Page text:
Eric Bana had the unique position of watching Lone Survivor director Peter Berg during the part of the shoot that didn’t involve the chaos of war. Well, maybe that’s not entirely accurate. Bana portrays the commander, Erik Kristensen, of the mission that sent four Navy SEALs (played by Mark Wahlberg, Taylor Kitsch, Emile Hirsch and Ben Foster) behind enemy lines in Afghanistan to take out a high profile Taliban target when it goes horribly wrong.
The story, teased in the Lone Survivor trailer, is harrowing, inspiring and completely true. But with his job firmly at the command center, Bana was allowed to see Berg at his finest, working with actors who used words instead of weapons to describe the action at hand.
We caught up with Bana for an exclusive interview where he gave us a front row seat into the world that was Berg’s and told us how he crafted and managed all the “moving parts” that made up a masterpiece.
Movie Fanatic: I know you had real Navy SEALs that you talked to and were on set, how did that help shape your characterization of your commanding officer?
Eric Bana: For me, it feels like an acrobat having a safety net. It gave you the confidence to tackle what was put in front of you, knowing that if there was a mistake or something that wasn’t right or inaccurate, it would be picked up. There’s a degree of comfort to that, even though we were shooting very fast. Pete was quick on his feet in terms of interpreting various pieces of information that would come flying in from the guys on the set. Sometimes he would have to ignore it, re-interpret or act on it… it had to be a difficult balance. He did an astounding job at that.
Movie Fanatic: Having Pete as your director, someone who has acted before, did you notice anything different in terms of having someone helming who knew where you were coming from?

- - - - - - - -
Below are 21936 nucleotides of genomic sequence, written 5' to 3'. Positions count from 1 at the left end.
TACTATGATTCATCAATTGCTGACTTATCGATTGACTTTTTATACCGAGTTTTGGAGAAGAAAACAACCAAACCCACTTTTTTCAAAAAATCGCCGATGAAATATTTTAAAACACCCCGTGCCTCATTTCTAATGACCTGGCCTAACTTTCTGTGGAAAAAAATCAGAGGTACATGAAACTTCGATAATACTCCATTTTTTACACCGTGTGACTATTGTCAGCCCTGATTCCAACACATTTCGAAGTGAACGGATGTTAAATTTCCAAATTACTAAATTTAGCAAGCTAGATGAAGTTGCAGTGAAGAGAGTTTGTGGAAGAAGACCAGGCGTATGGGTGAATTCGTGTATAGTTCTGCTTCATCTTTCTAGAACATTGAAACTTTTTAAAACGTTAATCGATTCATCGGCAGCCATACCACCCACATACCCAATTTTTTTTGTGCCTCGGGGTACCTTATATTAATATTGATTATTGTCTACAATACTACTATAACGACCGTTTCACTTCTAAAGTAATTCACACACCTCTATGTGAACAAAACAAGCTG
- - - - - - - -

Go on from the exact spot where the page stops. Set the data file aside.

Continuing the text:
Eric Bana: Yeah, especially with my scenes that were so wordy about the mission back at command. I loved working with Pete. He responds to what’s working and what’s not working like no one I’ve ever seen. Directors can be very, very protective of the words that are on the page and he was not like that. And that doesn’t surprise me when you think that you’re working with a director who has extensive acting experience.
Movie Fanatic: There are so many elements to Lone Survivor -- brotherhood, the ultimate sacrifice and some great humor in there. When you first read the script, was there one thing that popped out to you?
Eric Bana: I thought they had done a great job of capturing the spirit of the book. I had read the book, by chance, some years earlier. I was very aware of the subject matter and the story. And it was weighted very different. The first third of the book deals with SEALs' selection process and it’s a fascinating look into Marcus’ (Luttrell) early childhood and his obsession with wanting to become a SEAL way before going to the selection. And the third act of the book deals with the extensive drama that unfolded once the three guys were killed on the mountain and what he dealt with after that. The book is primarily focused on that middle act. Initially, there was an adjustment reading the screenplay that I could see why.
Movie Fanatic: You said you were aware of the book before, when did you hear they were making a movie and how did you get involved in being a part of a book you clearly enjoyed?
Eric Bana: I was given the book many years ago, as I said, and I heard that Pete was attached and I’ve known him for a long time. He came to me with a movie ten years ago when no one knew who I was out here. The project never came together, but we stayed in contact and he called me up and said, “I’ve cast the four main roles, but would you consider playing the mission commander?” I just jumped at the chance. I wanted to be involved and I clearly always wanted to work with Pete. And I knew going in that it was going to be a pretty special project to be associated with for various reasons.
Movie Fanatic: What surprised you the most about Pete?
Eric Bana: There are a lot of moving parts, almost an overwhelming amount of advice and information on the set. From active Special Forces people to some that were retired to some with extensive movie experience, it was a delicate balancing act. You don’t often have that mix -- there is usually just one advisor. In this film there was a combination of all those factors and it had to be a hard thing to juggle and he did that effortlessly.
Movie Fanatic: Whoever I talk to about this movie, especially with my chat earlier with Emile Hirsch, is there an added responsibility portraying a real story?
Eric Bana: There is, but there is also a danger with it because you can allow that to be a little overwhelming. I always thought that the only way that we were going to be honoring these people was by making a great film, that if all our intentions to honor them were going to amount to a film that was super accurate, but not a great film, then we would have failed. Pete had to strike that balance to be respective to that memory, but at the same time the film has to work as a movie. It’s not a documentary. I’m always cognizant of that fact. I loved The Kingdom. And I knew that he could do it.